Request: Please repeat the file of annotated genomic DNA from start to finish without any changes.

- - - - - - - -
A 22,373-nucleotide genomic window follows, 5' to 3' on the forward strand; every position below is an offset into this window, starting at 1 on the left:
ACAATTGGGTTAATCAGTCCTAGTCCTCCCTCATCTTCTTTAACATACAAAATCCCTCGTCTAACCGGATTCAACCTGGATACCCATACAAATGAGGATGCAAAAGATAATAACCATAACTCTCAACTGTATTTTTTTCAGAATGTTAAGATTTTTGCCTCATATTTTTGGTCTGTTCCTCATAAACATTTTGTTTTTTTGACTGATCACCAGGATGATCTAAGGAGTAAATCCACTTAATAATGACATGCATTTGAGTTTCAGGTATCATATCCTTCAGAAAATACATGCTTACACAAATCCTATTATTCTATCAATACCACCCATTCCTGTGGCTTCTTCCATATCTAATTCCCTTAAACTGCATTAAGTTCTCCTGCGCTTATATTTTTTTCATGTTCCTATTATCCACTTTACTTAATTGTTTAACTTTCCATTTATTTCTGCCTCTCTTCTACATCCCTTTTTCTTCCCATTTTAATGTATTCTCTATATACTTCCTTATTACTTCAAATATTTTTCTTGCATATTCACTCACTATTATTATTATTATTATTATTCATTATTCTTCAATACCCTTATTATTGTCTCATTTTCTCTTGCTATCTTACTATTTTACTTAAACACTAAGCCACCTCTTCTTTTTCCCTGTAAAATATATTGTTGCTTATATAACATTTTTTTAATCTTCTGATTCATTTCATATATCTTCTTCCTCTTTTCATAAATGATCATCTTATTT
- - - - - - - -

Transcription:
A 22,373-nucleotide genomic window follows, 5' to 3' on the forward strand; every position below is an offset into this window, starting at 1 on the left:
ACAATTGGGTTAATCAGTCCTAGTCCTCCCTCATCTTCTTTAACATACAAAATCCCTCGTCTAACCGGATTCAACCTGGATACCCATACAAATGAGGATGCAAAAGATAATAACCATAACTCTCAACTGTATTTTTTTCAGAATGTTAAGATTTTTGCCTCATATTTTTGGTCTGTTCCTCATAAACATTTTGTTTTTTTGACTGATCACCAGGATGATCTAAGGAGTAAATCCACTTAATAATGACATGCATTTGAGTTTCAGGTATCATATCCTTCAGAAAATACATGCTTACACAAATCCTATTATTCTATCAATACCACCCATTCCTGTGGCTTCTTCCATATCTAATTCCCTTAAACTGCATTAAGTTCTCCTGCGCTTATATTTTTTTCATGTTCCTATTATCCACTTTACTTAATTGTTTAACTTTCCATTTATTTCTGCCTCTCTTCTACATCCCTTTTTCTTCCCATTTTAATGTATTCTCTATATACTTCCTTATTACTTCAAATATTTTTCTTGCATATTCACTCACTATTATTATTATTATTATTATTCATTATTCTTCAATACCCTTATTATTGTCTCATTTTCTCTTGCTATCTTACTATTTTACTTAAACACTAAGCCACCTCTTCTTTTTCCCTGTAAAATATATTGTTGCTTATATAACATTTTTTTAATCTTCTGATTCATTTCATATATCTTCTTCCTCTTTTCATAAATGATCATCTTATTT